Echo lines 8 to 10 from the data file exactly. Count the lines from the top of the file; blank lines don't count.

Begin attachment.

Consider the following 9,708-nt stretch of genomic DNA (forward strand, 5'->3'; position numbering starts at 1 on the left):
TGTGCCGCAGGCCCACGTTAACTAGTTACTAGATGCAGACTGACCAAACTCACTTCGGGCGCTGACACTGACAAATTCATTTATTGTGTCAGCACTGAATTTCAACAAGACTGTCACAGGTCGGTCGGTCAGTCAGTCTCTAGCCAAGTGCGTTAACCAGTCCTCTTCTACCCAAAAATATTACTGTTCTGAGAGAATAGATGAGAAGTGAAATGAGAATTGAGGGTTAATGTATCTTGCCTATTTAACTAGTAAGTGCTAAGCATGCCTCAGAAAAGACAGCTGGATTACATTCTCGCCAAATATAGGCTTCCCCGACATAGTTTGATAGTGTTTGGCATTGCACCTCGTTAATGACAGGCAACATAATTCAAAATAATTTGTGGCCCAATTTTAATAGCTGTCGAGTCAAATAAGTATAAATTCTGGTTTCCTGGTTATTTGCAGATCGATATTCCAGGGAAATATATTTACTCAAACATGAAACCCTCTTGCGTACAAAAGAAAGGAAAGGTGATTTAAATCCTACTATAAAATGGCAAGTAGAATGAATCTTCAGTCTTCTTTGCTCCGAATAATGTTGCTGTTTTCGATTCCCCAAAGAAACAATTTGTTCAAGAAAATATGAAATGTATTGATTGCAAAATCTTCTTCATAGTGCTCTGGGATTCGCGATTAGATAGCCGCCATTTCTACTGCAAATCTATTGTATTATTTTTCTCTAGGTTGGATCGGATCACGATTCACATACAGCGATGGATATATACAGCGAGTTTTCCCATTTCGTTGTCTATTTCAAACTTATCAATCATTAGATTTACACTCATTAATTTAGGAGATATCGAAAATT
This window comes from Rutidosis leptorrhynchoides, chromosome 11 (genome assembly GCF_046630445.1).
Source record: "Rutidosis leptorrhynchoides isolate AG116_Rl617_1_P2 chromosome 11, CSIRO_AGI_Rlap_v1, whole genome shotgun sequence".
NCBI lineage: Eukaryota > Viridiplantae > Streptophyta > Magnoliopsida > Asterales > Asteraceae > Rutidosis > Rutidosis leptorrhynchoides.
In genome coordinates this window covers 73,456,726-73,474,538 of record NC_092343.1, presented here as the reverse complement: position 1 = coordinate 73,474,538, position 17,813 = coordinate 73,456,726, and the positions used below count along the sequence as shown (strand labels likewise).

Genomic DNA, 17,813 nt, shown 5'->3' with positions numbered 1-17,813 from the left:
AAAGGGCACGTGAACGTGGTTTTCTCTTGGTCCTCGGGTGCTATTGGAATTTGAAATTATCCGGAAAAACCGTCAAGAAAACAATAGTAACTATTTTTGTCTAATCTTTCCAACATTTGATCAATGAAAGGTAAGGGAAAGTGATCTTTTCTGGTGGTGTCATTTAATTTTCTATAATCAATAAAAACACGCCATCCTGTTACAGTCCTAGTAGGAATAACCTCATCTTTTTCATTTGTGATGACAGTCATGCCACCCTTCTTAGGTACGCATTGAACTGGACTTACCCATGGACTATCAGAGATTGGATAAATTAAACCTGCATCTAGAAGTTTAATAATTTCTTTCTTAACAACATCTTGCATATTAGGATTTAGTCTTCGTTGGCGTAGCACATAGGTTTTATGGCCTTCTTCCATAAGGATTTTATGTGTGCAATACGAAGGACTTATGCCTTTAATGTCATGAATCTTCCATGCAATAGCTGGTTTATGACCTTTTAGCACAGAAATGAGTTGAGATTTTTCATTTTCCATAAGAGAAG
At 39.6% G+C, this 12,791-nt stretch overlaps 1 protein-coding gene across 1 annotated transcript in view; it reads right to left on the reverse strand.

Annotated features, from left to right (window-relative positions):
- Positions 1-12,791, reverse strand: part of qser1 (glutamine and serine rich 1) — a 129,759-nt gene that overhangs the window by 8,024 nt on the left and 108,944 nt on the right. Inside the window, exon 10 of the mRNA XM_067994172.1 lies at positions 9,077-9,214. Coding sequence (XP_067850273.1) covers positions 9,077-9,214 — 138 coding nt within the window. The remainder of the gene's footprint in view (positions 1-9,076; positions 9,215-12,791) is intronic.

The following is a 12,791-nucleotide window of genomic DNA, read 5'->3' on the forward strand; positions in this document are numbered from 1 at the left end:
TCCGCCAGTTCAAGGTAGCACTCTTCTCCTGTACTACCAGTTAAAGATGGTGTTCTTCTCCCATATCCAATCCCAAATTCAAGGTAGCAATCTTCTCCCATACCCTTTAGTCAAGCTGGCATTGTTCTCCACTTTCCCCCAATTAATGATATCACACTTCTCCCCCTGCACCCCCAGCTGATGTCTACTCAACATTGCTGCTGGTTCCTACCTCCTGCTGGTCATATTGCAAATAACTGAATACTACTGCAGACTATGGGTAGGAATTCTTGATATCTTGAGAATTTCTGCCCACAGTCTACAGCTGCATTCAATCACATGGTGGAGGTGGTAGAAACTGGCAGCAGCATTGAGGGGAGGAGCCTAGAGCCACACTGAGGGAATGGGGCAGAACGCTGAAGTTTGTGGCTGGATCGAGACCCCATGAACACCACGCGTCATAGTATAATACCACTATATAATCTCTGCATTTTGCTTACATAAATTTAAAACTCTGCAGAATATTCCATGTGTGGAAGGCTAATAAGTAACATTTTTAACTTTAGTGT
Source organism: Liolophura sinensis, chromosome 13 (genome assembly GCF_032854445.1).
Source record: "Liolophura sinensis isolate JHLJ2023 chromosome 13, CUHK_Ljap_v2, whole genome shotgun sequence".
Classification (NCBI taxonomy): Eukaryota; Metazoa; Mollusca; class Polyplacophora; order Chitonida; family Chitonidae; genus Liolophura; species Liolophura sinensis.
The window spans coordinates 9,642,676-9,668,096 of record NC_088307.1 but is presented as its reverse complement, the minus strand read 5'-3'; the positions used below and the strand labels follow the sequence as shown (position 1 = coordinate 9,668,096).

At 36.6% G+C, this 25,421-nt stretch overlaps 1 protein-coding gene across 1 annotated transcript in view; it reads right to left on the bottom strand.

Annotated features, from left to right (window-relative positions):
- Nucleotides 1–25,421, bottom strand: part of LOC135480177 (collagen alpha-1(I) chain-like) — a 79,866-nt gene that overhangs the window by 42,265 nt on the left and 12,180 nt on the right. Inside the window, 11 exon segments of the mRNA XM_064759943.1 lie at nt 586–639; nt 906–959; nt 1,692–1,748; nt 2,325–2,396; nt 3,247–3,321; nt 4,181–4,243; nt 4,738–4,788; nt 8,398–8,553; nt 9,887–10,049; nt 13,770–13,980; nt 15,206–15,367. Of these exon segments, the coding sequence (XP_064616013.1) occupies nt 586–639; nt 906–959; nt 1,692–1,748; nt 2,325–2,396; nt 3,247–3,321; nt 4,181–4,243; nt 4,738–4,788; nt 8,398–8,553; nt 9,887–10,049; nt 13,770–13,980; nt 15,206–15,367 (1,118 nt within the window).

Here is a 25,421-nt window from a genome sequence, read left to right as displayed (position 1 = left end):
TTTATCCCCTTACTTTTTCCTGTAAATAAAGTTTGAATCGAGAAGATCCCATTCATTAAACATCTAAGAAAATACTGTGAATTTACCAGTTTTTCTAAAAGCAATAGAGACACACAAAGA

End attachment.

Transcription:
AAAGGGCACGTGAACGTGGTTTTCTCTTGGTCCTCGGGTGCTATTGGAATTTGAAATTATCCGGAAAAACCGTCAAGAAAACAATAGTAACTATTTTTGTCTAATCTTTCCAACATTTGATCAATGAAAGGTAAGGGAAAGTGATCTTTTCTGGTGGTGTCATTTAATTTTCTATAATCAATAAAAACACGCCATCCTGTTACAGTCCTAGTAGGAATAACCTCATCTTTTTCATTTGTGATGACAGTCATGCCACCCTTCTTAGGTACGCATTGAACTGGACTTACCCATGGACTATCAGAGATTGGATAAATTAAACCTGCATCTAGAAGTTTAATAATTTCTTTCTTAACAACATCTTGCATATTAGGATTTAGTCTTCGTTGGCGTAGCACATAGGTTTTATGGCCTTCTTCCATAAGGATTTTATGTGTGCAATACGAAGGACTTATGCCTTTAATGTCATGAATCTTCCATGCAATAGCTGGTTTATGACCTTTTAGCACAGAAATGAGTTGAGATTTTTCATTTTCCATAAGAGAAG
At 39.6% G+C, this 12,791-nt stretch overlaps 1 protein-coding gene across 1 annotated transcript in view; it reads right to left on the reverse strand.

Annotated features, from left to right (window-relative positions):